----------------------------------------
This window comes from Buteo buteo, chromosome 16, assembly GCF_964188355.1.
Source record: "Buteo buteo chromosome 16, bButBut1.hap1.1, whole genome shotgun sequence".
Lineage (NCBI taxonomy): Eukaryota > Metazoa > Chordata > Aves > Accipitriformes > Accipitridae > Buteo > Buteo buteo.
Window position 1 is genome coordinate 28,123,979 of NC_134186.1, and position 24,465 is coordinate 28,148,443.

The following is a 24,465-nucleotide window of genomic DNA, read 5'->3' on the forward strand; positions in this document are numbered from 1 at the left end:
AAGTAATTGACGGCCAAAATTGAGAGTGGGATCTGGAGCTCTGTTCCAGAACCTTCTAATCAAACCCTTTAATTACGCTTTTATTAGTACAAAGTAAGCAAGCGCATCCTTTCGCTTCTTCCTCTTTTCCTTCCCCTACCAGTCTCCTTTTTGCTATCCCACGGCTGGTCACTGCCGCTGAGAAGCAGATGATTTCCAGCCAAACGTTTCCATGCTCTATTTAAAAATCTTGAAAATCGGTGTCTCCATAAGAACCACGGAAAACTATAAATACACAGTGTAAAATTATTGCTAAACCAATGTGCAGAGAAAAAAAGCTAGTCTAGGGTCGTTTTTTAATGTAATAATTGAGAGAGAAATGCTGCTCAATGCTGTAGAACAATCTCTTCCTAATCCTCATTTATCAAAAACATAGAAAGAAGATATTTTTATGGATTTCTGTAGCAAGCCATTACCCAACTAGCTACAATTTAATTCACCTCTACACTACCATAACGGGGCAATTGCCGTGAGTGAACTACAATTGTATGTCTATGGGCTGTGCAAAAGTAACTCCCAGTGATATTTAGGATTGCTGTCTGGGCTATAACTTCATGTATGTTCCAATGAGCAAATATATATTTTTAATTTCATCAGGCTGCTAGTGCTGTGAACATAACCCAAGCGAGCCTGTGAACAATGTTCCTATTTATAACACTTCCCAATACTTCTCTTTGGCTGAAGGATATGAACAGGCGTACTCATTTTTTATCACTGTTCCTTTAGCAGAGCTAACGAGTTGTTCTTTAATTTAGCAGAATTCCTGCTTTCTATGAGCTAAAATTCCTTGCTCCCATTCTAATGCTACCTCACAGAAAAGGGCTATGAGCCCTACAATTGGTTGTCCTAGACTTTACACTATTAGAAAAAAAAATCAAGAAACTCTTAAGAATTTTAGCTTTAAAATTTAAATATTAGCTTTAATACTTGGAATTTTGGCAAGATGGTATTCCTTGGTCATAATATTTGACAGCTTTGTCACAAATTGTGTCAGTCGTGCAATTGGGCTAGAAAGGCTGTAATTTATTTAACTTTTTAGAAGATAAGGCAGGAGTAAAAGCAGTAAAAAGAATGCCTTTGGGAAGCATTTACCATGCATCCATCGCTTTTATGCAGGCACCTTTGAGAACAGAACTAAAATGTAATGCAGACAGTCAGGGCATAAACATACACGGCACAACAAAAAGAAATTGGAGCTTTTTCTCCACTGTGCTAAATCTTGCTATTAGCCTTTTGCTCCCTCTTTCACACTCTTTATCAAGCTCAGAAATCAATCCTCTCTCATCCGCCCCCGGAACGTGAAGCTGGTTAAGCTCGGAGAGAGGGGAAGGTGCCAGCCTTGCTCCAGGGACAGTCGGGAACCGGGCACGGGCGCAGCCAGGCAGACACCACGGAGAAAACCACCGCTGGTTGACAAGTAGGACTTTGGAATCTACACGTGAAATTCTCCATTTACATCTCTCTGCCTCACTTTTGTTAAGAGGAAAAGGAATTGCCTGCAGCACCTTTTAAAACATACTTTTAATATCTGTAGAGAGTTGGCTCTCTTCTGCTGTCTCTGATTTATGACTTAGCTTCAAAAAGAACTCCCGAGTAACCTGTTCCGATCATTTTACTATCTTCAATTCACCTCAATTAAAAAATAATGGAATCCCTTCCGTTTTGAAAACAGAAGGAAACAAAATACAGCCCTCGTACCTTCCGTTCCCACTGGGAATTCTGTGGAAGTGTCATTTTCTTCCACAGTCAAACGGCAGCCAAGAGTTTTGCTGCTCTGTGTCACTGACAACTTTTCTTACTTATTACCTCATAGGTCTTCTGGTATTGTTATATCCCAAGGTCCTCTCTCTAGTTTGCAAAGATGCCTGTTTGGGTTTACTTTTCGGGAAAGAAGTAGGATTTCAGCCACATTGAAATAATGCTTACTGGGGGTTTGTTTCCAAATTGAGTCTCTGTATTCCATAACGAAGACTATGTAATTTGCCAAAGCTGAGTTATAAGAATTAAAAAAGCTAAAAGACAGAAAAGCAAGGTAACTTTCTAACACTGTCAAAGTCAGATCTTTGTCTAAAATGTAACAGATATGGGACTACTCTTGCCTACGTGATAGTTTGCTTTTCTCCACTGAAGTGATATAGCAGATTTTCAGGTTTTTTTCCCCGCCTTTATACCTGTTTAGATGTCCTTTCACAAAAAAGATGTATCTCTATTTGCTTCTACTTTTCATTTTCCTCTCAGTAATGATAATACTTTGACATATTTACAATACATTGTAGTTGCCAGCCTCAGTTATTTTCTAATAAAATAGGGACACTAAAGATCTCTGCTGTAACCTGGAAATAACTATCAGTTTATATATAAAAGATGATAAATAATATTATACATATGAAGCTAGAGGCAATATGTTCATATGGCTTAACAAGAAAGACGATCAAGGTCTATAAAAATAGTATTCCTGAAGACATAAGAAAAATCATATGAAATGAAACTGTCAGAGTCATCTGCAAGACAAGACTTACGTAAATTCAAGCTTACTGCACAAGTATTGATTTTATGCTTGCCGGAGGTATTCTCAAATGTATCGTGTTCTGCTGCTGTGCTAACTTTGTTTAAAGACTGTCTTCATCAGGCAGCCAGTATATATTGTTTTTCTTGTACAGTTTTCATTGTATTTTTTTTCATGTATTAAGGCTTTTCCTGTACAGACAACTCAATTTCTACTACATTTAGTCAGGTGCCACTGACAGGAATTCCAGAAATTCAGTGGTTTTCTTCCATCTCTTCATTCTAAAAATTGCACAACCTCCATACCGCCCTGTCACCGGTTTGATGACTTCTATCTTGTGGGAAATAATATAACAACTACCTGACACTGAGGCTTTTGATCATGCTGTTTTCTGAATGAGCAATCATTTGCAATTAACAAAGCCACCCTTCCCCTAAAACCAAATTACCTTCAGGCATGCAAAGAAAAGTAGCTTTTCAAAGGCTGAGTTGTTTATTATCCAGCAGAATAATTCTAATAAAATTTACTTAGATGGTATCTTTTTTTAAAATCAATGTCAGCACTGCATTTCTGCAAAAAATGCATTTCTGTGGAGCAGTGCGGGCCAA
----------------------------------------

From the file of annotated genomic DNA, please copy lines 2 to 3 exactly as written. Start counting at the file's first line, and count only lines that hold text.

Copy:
Source record: "Buteo buteo chromosome 16, bButBut1.hap1.1, whole genome shotgun sequence".
Lineage (NCBI taxonomy): Eukaryota > Metazoa > Chordata > Aves > Accipitriformes > Accipitridae > Buteo > Buteo buteo.